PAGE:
Swansea University’s Research Environment combines innovation and excellent facilities to provide a home for multidisciplinary research to flourish. Our research environment encompasses all aspects of the research lifecycle, with internal grants and support for external funding and enabling impact/effect that research has beyond academia.
Swansea University is very proud of our reputation for excellent research, and for the calibre, dedication, professionalism, collaboration and engagement of our research community. We understand that integrity must be an essential characteristic of all aspects of research, and that as a University entrusted with undertaking research we must clearly and consistently demonstrate that the confidence placed in our research community is rightly deserved. The University therefore ensures that everyone engaged in research is trained to the very highest standards of research integrity and conducts themselves and their research in a way that respects the dignity, rights, and welfare of participants, and minimises risks to participants, researchers, third parties, and the University itself.
School of Culture and Communication
The School conducts world leading research in English, Creative Writing and Applied Linguistics; History and Classics; Politics and International Relations; Media and Communication; Education and Lifelong Learning; and Modern Languages and Welsh.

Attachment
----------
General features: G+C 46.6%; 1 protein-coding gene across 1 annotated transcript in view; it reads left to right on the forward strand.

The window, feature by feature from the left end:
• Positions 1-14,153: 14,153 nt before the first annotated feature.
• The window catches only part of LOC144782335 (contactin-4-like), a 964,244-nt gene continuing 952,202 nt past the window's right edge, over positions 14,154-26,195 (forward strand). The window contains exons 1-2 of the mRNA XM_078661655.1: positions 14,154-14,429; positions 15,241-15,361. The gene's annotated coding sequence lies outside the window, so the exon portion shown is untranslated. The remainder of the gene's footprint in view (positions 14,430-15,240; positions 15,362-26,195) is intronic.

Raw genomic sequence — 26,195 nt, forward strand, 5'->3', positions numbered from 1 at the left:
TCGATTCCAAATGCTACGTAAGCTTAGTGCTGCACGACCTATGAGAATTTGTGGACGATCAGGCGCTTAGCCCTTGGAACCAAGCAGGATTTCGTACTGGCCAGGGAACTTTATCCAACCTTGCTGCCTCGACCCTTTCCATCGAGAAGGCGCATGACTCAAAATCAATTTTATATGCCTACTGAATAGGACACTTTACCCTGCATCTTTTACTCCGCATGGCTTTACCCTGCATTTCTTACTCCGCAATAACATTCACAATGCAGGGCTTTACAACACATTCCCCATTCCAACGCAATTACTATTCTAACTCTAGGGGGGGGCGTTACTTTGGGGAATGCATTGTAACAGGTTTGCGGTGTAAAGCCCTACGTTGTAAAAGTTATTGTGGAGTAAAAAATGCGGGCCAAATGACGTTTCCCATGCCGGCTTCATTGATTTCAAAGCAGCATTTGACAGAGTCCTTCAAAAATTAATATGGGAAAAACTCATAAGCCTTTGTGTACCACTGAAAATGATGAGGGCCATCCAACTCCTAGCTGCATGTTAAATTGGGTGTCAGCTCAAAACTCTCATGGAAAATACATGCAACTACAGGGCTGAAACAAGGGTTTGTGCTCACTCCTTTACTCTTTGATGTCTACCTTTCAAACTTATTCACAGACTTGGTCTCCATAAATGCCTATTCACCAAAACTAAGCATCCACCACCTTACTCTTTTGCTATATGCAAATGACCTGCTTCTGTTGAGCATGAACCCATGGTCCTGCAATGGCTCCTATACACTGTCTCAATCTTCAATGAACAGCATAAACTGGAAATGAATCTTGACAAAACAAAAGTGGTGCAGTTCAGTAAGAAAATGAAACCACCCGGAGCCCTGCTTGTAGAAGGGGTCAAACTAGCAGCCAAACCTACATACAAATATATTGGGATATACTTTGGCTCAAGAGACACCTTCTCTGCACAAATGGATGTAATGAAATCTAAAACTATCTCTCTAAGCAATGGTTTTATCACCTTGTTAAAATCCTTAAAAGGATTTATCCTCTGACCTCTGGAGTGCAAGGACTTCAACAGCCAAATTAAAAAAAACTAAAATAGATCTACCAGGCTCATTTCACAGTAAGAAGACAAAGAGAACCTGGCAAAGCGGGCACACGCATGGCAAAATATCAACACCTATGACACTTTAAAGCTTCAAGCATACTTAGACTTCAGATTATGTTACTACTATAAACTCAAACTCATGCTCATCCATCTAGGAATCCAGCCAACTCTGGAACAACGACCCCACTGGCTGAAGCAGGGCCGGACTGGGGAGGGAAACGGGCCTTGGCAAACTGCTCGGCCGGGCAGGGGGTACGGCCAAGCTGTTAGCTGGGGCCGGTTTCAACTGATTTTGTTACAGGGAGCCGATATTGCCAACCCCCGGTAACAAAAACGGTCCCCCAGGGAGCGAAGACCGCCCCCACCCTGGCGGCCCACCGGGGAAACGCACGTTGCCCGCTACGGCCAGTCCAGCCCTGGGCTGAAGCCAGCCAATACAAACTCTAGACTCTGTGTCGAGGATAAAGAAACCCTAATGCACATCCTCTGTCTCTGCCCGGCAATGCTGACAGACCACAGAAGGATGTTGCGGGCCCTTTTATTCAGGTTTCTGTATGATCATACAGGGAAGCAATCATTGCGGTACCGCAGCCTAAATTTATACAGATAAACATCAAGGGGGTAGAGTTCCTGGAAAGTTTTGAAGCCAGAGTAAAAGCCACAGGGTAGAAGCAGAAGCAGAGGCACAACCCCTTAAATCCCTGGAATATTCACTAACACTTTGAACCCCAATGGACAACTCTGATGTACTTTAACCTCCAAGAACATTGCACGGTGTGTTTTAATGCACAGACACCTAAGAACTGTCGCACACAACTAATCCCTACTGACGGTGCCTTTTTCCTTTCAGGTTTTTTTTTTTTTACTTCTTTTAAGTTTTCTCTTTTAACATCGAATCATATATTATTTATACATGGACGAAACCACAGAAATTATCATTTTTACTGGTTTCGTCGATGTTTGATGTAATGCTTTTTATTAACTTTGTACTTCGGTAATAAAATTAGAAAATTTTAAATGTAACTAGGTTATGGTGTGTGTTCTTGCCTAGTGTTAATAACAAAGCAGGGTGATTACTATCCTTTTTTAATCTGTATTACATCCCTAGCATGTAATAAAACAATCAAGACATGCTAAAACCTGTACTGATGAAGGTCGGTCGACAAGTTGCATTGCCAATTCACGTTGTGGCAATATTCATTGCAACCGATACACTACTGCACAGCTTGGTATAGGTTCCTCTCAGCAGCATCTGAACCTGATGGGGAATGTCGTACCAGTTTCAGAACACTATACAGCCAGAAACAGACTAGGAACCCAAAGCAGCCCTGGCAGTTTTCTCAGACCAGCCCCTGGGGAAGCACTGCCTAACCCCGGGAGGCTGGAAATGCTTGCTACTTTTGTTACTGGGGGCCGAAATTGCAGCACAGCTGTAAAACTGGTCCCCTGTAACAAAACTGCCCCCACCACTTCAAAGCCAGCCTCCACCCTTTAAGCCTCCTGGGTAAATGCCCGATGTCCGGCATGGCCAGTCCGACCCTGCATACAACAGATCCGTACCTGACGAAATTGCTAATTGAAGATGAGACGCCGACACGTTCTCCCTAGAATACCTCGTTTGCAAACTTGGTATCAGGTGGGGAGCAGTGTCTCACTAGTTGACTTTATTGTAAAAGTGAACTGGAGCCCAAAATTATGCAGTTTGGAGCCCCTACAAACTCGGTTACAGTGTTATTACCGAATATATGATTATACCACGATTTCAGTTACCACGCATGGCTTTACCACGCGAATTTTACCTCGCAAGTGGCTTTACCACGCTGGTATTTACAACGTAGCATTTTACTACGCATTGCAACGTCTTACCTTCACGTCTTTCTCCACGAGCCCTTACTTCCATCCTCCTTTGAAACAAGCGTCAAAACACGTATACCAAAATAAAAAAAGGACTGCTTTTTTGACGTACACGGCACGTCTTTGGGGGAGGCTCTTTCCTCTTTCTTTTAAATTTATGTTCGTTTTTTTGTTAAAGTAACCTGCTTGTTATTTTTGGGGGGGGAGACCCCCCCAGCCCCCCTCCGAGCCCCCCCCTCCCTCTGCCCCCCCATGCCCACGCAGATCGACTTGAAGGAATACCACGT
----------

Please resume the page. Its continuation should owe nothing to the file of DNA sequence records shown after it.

The School provides a vibrant research environment through conferences, seminars, workshops and training events organised by sixteen research centres and groups. As well as major disciplinary strengths, inter-disciplinary research is at the heart of what we do. We host an annual research conference open to all colleges, Research across Boundaries, and have particular inter-disciplinary strengths in Heritage and Development, Digital humanities and platforms, Medical humanities and wellbeing, and Global challenges.
The School is deeply committed to highly quality research which is intellectually innovative as well as having real world impacts. Research students and staff work closely together. As a result a strong culture has developed which provides a supportive and friendly environment for our thriving community of doctoral students from all over the world to develop as well-networked young researchers.
Having a Master’s by research degree shows that you can communicate your ideas and manage tasks. Jobs in academia, education, government, management, the public or private sector are possible.
The Postgraduate Research Office Skills Development Team offer support and a training framework for example in creating a researcher profile based upon publications and setting up your own business. The Swansea Employability Academy assists students in future career opportunities, improving CVs, job applications and interview skills.